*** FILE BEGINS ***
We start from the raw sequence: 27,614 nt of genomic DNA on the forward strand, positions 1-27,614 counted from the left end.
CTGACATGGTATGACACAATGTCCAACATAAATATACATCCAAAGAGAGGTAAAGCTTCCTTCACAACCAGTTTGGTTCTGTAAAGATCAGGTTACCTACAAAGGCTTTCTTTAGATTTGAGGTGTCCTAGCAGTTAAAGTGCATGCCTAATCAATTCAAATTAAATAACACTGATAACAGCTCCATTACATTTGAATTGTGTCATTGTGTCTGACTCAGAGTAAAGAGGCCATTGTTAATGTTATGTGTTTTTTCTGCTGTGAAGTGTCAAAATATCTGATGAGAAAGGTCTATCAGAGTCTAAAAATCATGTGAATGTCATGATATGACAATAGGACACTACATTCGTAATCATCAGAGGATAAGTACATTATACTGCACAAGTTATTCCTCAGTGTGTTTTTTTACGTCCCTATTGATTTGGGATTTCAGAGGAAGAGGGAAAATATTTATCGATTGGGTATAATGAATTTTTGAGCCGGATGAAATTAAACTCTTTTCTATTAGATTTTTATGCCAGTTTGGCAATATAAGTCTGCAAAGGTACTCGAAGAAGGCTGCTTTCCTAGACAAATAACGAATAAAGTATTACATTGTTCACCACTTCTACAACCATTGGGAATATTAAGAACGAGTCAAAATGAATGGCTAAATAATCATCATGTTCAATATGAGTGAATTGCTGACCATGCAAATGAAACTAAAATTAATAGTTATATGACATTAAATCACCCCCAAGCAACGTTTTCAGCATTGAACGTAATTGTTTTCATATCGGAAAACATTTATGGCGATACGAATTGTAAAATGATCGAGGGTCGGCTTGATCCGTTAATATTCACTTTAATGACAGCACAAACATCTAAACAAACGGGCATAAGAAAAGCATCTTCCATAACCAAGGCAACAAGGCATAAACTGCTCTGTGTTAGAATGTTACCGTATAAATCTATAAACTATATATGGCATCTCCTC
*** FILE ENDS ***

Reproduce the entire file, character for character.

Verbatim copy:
We start from the raw sequence: 27,614 nt of genomic DNA on the forward strand, positions 1-27,614 counted from the left end.
CTGACATGGTATGACACAATGTCCAACATAAATATACATCCAAAGAGAGGTAAAGCTTCCTTCACAACCAGTTTGGTTCTGTAAAGATCAGGTTACCTACAAAGGCTTTCTTTAGATTTGAGGTGTCCTAGCAGTTAAAGTGCATGCCTAATCAATTCAAATTAAATAACACTGATAACAGCTCCATTACATTTGAATTGTGTCATTGTGTCTGACTCAGAGTAAAGAGGCCATTGTTAATGTTATGTGTTTTTTCTGCTGTGAAGTGTCAAAATATCTGATGAGAAAGGTCTATCAGAGTCTAAAAATCATGTGAATGTCATGATATGACAATAGGACACTACATTCGTAATCATCAGAGGATAAGTACATTATACTGCACAAGTTATTCCTCAGTGTGTTTTTTTACGTCCCTATTGATTTGGGATTTCAGAGGAAGAGGGAAAATATTTATCGATTGGGTATAATGAATTTTTGAGCCGGATGAAATTAAACTCTTTTCTATTAGATTTTTATGCCAGTTTGGCAATATAAGTCTGCAAAGGTACTCGAAGAAGGCTGCTTTCCTAGACAAATAACGAATAAAGTATTACATTGTTCACCACTTCTACAACCATTGGGAATATTAAGAACGAGTCAAAATGAATGGCTAAATAATCATCATGTTCAATATGAGTGAATTGCTGACCATGCAAATGAAACTAAAATTAATAGTTATATGACATTAAATCACCCCCAAGCAACGTTTTCAGCATTGAACGTAATTGTTTTCATATCGGAAAACATTTATGGCGATACGAATTGTAAAATGATCGAGGGTCGGCTTGATCCGTTAATATTCACTTTAATGACAGCACAAACATCTAAACAAACGGGCATAAGAAAAGCATCTTCCATAACCAAGGCAACAAGGCATAAACTGCTCTGTGTTAGAATGTTACCGTATAAATCTATAAACTATATATGGCATCTCCTC